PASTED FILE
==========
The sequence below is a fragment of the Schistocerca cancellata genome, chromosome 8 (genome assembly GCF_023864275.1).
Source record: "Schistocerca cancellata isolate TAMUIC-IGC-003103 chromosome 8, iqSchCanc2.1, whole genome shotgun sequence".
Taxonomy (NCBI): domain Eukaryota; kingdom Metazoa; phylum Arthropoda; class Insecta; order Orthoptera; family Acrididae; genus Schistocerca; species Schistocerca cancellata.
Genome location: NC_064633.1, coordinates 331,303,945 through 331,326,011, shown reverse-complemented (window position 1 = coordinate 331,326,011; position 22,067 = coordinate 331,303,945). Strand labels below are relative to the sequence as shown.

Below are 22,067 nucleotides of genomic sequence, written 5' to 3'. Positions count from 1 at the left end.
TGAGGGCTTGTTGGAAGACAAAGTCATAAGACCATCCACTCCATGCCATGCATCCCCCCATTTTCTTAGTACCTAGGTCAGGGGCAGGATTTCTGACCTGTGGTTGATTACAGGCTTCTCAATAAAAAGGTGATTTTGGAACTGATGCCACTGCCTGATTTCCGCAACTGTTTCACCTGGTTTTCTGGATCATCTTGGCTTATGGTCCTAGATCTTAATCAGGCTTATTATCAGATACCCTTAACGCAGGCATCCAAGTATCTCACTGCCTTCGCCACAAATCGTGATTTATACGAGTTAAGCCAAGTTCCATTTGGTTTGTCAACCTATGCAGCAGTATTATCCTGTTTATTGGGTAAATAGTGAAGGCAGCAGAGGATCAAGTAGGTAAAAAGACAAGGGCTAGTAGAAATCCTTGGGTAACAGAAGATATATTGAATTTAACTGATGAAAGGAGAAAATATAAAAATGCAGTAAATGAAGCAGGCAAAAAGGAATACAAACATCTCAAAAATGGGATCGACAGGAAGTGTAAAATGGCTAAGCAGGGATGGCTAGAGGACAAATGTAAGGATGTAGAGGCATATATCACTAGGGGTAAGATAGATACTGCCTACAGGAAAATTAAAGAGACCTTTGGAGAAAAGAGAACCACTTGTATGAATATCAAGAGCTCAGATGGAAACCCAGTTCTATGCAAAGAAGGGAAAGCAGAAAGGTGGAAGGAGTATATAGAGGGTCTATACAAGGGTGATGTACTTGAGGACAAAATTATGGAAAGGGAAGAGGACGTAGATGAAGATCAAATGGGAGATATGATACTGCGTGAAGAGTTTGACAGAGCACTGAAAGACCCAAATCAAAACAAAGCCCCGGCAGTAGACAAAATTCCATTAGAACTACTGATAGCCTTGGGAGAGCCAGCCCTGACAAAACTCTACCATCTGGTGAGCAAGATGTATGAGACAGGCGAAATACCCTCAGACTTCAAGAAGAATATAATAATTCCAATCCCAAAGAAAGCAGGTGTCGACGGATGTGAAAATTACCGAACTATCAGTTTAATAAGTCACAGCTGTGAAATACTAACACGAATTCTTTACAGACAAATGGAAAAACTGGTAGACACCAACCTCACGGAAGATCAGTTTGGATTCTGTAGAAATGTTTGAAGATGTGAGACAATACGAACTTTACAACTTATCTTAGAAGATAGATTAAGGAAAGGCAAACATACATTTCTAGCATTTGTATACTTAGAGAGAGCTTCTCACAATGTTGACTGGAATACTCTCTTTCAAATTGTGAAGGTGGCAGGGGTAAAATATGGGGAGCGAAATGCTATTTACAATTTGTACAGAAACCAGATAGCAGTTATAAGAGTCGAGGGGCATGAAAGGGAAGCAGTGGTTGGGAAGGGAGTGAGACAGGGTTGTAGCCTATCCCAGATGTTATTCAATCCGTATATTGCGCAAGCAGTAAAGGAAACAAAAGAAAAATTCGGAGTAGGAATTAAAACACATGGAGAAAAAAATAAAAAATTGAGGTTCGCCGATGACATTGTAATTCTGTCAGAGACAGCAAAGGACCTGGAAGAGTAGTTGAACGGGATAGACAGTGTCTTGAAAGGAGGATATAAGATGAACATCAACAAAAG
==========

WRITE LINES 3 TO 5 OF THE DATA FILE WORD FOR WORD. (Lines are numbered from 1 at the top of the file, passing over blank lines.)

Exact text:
Taxonomy (NCBI): domain Eukaryota; kingdom Metazoa; phylum Arthropoda; class Insecta; order Orthoptera; family Acrididae; genus Schistocerca; species Schistocerca cancellata.
Genome location: NC_064633.1, coordinates 331,303,945 through 331,326,011, shown reverse-complemented (window position 1 = coordinate 331,326,011; position 22,067 = coordinate 331,303,945). Strand labels below are relative to the sequence as shown.

Below are 22,067 nucleotides of genomic sequence, written 5' to 3'. Positions count from 1 at the left end.